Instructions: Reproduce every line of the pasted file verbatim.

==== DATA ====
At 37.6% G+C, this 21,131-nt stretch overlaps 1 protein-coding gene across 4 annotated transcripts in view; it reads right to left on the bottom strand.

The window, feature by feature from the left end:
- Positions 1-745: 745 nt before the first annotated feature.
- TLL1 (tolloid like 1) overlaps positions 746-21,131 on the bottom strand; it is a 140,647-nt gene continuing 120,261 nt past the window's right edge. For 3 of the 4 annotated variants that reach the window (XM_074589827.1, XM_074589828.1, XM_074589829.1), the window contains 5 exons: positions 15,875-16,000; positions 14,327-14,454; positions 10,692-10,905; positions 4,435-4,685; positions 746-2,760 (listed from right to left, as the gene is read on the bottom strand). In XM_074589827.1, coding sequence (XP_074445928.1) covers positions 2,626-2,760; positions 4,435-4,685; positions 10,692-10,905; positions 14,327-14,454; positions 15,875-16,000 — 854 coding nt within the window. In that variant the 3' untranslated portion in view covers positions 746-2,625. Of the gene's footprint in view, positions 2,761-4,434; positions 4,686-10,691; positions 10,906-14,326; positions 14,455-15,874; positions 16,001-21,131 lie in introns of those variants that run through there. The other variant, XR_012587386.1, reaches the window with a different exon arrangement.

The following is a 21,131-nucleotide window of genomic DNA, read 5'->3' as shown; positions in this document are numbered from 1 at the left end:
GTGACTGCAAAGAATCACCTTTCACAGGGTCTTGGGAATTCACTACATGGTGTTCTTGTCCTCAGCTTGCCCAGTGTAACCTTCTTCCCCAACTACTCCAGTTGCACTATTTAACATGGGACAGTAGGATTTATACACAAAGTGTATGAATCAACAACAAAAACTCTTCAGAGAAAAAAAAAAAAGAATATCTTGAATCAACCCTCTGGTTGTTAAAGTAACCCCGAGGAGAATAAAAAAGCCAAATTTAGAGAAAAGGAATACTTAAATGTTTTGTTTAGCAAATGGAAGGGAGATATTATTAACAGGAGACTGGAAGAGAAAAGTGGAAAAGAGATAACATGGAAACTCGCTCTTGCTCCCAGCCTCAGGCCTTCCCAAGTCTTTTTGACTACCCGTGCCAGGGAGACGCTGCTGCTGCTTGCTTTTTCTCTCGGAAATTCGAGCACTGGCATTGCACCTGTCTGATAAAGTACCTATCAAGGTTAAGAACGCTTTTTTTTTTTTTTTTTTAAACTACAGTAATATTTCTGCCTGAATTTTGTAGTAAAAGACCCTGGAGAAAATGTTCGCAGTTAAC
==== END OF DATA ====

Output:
At 37.6% G+C, this 21,131-nt stretch overlaps 1 protein-coding gene across 4 annotated transcripts in view; it reads right to left on the bottom strand.

The window, feature by feature from the left end:
- Positions 1-745: 745 nt before the first annotated feature.
- TLL1 (tolloid like 1) overlaps positions 746-21,131 on the bottom strand; it is a 140,647-nt gene continuing 120,261 nt past the window's right edge. For 3 of the 4 annotated variants that reach the window (XM_074589827.1, XM_074589828.1, XM_074589829.1), the window contains 5 exons: positions 15,875-16,000; positions 14,327-14,454; positions 10,692-10,905; positions 4,435-4,685; positions 746-2,760 (listed from right to left, as the gene is read on the bottom strand). In XM_074589827.1, coding sequence (XP_074445928.1) covers positions 2,626-2,760; positions 4,435-4,685; positions 10,692-10,905; positions 14,327-14,454; positions 15,875-16,000 — 854 coding nt within the window. In that variant the 3' untranslated portion in view covers positions 746-2,625. Of the gene's footprint in view, positions 2,761-4,434; positions 4,686-10,691; positions 10,906-14,326; positions 14,455-15,874; positions 16,001-21,131 lie in introns of those variants that run through there. The other variant, XR_012587386.1, reaches the window with a different exon arrangement.

The following is a 21,131-nucleotide window of genomic DNA, read 5'->3' as shown; positions in this document are numbered from 1 at the left end:
GTGACTGCAAAGAATCACCTTTCACAGGGTCTTGGGAATTCACTACATGGTGTTCTTGTCCTCAGCTTGCCCAGTGTAACCTTCTTCCCCAACTACTCCAGTTGCACTATTTAACATGGGACAGTAGGATTTATACACAAAGTGTATGAATCAACAACAAAAACTCTTCAGAGAAAAAAAAAAAAGAATATCTTGAATCAACCCTCTGGTTGTTAAAGTAACCCCGAGGAGAATAAAAAAGCCAAATTTAGAGAAAAGGAATACTTAAATGTTTTGTTTAGCAAATGGAAGGGAGATATTATTAACAGGAGACTGGAAGAGAAAAGTGGAAAAGAGATAACATGGAAACTCGCTCTTGCTCCCAGCCTCAGGCCTTCCCAAGTCTTTTTGACTACCCGTGCCAGGGAGACGCTGCTGCTGCTTGCTTTTTCTCTCGGAAATTCGAGCACTGGCATTGCACCTGTCTGATAAAGTACCTATCAAGGTTAAGAACGCTTTTTTTTTTTTTTTTTTAAACTACAGTAATATTTCTGCCTGAATTTTGTAGTAAAAGACCCTGGAGAAAATGTTCGCAGTTAAC